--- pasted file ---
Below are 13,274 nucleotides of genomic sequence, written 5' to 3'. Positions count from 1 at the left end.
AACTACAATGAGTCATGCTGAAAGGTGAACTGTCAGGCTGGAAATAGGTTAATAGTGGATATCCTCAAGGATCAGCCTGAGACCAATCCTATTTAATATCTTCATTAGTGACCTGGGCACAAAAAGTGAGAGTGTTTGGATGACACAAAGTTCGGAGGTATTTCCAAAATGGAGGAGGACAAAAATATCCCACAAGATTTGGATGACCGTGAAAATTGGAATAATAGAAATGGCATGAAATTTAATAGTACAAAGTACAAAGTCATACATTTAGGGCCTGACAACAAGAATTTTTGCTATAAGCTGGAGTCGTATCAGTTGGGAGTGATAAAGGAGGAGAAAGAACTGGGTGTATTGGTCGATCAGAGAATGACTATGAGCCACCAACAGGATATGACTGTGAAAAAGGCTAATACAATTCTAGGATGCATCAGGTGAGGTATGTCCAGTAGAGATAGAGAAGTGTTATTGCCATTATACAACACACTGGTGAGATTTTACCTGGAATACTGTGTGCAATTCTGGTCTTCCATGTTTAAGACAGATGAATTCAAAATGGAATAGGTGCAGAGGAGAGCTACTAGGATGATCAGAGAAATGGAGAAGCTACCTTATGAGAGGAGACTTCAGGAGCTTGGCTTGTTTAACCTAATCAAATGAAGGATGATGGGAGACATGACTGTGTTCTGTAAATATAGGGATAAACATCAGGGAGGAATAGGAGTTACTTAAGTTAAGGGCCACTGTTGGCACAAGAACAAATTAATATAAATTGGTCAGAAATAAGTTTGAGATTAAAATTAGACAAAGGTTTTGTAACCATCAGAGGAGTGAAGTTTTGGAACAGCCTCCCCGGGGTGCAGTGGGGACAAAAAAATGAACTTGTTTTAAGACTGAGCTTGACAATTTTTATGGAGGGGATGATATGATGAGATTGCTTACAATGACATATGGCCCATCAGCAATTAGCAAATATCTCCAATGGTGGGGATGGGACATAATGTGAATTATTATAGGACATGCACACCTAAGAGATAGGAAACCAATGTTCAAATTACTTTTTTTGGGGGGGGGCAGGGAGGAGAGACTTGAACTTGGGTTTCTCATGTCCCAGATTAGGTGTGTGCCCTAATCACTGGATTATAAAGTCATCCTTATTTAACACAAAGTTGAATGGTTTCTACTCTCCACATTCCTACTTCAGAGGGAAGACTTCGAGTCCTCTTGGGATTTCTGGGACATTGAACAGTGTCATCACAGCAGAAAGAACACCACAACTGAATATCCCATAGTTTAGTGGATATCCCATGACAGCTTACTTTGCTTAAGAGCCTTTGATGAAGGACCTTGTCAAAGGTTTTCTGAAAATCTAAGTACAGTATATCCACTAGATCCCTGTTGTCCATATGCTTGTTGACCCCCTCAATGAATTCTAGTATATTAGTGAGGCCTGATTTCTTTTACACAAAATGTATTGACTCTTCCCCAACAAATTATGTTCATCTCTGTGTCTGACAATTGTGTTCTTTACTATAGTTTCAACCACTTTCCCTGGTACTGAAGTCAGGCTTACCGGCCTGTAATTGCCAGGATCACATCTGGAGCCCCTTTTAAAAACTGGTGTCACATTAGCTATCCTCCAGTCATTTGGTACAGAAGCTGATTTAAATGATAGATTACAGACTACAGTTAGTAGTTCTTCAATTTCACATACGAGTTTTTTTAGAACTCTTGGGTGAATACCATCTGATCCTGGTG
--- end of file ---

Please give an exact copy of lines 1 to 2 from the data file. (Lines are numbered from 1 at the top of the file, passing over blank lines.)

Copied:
Below are 13,274 nucleotides of genomic sequence, written 5' to 3'. Positions count from 1 at the left end.
AACTACAATGAGTCATGCTGAAAGGTGAACTGTCAGGCTGGAAATAGGTTAATAGTGGATATCCTCAAGGATCAGCCTGAGACCAATCCTATTTAATATCTTCATTAGTGACCTGGGCACAAAAAGTGAGAGTGTTTGGATGACACAAAGTTCGGAGGTATTTCCAAAATGGAGGAGGACAAAAATATCCCACAAGATTTGGATGACCGTGAAAATTGGAATAATAGAAATGGCATGAAATTTAATAGTACAAAGTACAAAGTCATACATTTAGGGCCTGACAACAAGAATTTTTGCTATAAGCTGGAGTCGTATCAGTTGGGAGTGATAAAGGAGGAGAAAGAACTGGGTGTATTGGTCGATCAGAGAATGACTATGAGCCACCAACAGGATATGACTGTGAAAAAGGCTAATACAATTCTAGGATGCATCAGGTGAGGTATGTCCAGTAGAGATAGAGAAGTGTTATTGCCATTATACAACACACTGGTGAGATTTTACCTGGAATACTGTGTGCAATTCTGGTCTTCCATGTTTAAGACAGATGAATTCAAAATGGAATAGGTGCAGAGGAGAGCTACTAGGATGATCAGAGAAATGGAGAAGCTACCTTATGAGAGGAGACTTCAGGAGCTTGGCTTGTTTAACCTAATCAAATGAAGGATGATGGGAGACATGACTGTGTTCTGTAAATATAGGGATAAACATCAGGGAGGAATAGGAGTTACTTAAGTTAAGGGCCACTGTTGGCACAAGAACAAATTAATATAAATTGGTCAGAAATAAGTTTGAGATTAAAATTAGACAAAGGTTTTGTAACCATCAGAGGAGTGAAGTTTTGGAACAGCCTCCCCGGGGTGCAGTGGGGACAAAAAAATGAACTTGTTTTAAGACTGAGCTTGACAATTTTTATGGAGGGGATGATATGATGAGATTGCTTACAATGACATATGGCCCATCAGCAATTAGCAAATATCTCCAATGGTGGGGATGGGACATAATGTGAATTATTATAGGACATGCACACCTAAGAGATAGGAAACCAATGTTCAAATTACTTTTTTTGGGGGGGGGCAGGGAGGAGAGACTTGAACTTGGGTTTCTCATGTCCCAGATTAGGTGTGTGCCCTAATCACTGGATTATAAAGTCATCCTTATTTAACACAAAGTTGAATGGTTTCTACTCTCCACATTCCTACTTCAGAGGGAAGACTTCGAGTCCTCTTGGGATTTCTGGGACATTGAACAGTGTCATCACAGCAGAAAGAACACCACAACTGAATATCCCATAGTTTAGTGGATATCCCATGACAGCTTACTTTGCTTAAGAGCCTTTGATGAAGGACCTTGTCAAAGGTTTTCTGAAAATCTAAGTACAGTATATCCACTAGATCCCTGTTGTCCATATGCTTGTTGACCCCCTCAATGAATTCTAGTATATTAGTGAGGCCTGATTTCTTTTACACAAAATGTATTGACTCTTCCCCAACAAATTATGTTCATCTCTGTGTCTGACAATTGTGTTCTTTACTATAGTTTCAACCACTTTCCCTGGTACTGAAGTCAGGCTTACCGGCCTGTAATTGCCAGGATCACATCTGGAGCCCCTTTTAAAAACTGGTGTCACATTAGCTATCCTCCAGTCATTTGGTACAGAAGCTGATTTAAATGATAGATTACAGACTACAGTTAGTAGTTCTTCAATTTCACATACGAGTTTTTTTAGAACTCTTGGGTGAATACCATCTGATCCTGGTG